2. Jesus was an illiterate Jewish peasant/carpenter/simple preacher man who suffered from hallucinations and who has been characterized anywhere from the Messiah from Nazareth to a mythical character from mythical Nazareth to a ma-mzer from Nazareth (Professor Bruce Chilton, in his book Rabbi Jesus). An-alyses of Jesus’ life by many contemporary NT scholars (e.g. Professors Crossan, Borg and Fredriksen, ) via the NT and related doc-uments have concluded that only about 30% of Jesus' sayings and ways noted in the NT were authentic. The rest being embellishments (e.g. miracles)/hallucinations made/had by the NT authors to impress various Christian, Jewish and Pagan se-cts.

    The 30% of the NT that is "authentic Jesus" like everything in life was borrowed/plagiarized and/or improved from those who came before. In Jesus' case, it was the ways and sayings of the Babylonians, Greeks, Persians, Egyptians, Hit-ti-tes, Canaanites, OT, John the Baptizer and possibly the ways and sayings of traveling Greek Cynics.

    For added "pizz-azz", Catholic theologians divided god the singularity into three persons and invented atonement as an added guilt trip for the "pew people" to go along with this trinity of overseers. By doing so, they made god the padre into god the "fil-icider".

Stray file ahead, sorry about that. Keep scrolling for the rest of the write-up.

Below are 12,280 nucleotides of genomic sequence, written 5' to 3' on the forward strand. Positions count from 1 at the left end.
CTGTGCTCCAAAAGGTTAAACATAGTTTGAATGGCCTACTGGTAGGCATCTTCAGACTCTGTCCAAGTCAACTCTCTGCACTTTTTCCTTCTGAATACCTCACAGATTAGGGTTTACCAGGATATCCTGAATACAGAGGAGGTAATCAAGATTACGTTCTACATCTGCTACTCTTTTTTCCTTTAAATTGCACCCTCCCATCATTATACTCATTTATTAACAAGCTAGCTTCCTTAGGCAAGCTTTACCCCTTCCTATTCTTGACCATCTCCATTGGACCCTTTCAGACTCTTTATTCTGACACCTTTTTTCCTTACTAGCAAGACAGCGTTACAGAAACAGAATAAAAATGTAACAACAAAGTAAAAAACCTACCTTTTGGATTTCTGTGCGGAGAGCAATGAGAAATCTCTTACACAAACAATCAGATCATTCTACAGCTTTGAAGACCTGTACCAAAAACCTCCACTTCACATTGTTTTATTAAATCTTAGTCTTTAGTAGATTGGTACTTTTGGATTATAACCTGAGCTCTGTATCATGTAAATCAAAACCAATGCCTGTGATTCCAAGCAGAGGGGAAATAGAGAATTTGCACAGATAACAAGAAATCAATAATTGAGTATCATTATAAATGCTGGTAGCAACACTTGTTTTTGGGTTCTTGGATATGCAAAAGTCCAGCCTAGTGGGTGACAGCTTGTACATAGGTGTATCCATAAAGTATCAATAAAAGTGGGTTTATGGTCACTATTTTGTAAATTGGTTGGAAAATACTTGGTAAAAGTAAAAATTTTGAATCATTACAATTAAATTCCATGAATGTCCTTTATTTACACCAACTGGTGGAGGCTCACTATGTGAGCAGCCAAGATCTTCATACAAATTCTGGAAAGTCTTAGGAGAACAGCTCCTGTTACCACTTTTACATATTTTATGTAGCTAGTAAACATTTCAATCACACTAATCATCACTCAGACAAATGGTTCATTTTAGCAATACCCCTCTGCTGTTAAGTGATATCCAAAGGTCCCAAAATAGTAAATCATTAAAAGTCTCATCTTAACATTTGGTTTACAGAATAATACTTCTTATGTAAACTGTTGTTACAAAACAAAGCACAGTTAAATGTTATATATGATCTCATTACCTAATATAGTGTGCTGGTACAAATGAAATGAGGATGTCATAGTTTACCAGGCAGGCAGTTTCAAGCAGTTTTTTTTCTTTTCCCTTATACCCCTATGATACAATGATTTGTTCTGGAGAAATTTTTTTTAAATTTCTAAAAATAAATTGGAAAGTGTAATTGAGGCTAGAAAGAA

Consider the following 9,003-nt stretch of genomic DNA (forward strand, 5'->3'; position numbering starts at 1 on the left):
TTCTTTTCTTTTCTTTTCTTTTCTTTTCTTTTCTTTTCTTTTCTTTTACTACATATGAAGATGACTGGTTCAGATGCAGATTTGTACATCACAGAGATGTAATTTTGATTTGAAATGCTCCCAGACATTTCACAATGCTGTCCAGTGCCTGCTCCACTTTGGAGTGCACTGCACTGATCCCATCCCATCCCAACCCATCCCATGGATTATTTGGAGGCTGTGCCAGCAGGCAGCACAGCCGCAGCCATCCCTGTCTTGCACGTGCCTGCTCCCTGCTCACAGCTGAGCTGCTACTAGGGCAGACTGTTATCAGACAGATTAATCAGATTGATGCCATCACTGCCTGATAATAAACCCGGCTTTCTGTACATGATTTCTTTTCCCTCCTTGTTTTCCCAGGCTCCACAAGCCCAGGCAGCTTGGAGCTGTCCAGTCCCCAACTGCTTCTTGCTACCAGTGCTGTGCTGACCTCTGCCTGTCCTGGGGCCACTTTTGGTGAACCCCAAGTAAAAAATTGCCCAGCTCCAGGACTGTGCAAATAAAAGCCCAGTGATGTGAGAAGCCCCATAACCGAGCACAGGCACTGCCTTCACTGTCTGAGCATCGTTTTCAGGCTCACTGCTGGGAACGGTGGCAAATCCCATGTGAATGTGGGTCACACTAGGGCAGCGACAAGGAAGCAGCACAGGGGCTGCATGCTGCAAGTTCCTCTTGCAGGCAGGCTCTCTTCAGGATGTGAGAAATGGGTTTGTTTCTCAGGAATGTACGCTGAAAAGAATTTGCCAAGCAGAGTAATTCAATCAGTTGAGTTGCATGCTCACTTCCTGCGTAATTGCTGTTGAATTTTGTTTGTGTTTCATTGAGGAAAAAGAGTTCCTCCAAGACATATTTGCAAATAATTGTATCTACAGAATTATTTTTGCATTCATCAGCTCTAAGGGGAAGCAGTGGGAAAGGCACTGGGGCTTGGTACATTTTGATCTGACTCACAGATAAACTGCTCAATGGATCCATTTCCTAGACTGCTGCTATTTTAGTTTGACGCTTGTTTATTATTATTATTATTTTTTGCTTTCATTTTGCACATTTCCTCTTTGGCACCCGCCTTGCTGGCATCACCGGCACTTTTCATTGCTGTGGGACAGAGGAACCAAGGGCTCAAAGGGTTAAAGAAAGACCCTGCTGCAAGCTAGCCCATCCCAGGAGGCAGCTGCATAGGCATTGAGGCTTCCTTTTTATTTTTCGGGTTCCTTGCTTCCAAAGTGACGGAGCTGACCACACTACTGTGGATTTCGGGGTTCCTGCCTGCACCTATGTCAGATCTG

Current RCC problems:

    Pedo-ph-iliac priests, an all-male, mostly white hierarchy, atonement theology and original sin!!!!

    3. Luther, Calvin, Joe Smith, Henry VIII, Wesley, Roger Williams, the Great “Babs” et al, founders of Christian-based religions or combination religions also suffered from the belief in/hallucinations of "pretty wingie thingie" visits and "prophecies" for profits analogous to the myths of Catholicism (resurrections, apparitions, ascensions and immacu-late co-nceptions).

    Current problems:

    Adu-lterous preachers, "propheteering/ profiteering" evangelicals and atonement theology,

    January 20, 2011 at 8:04 am |
    • Dan

      For your sake, I hope you are right and I have been wrong all these years.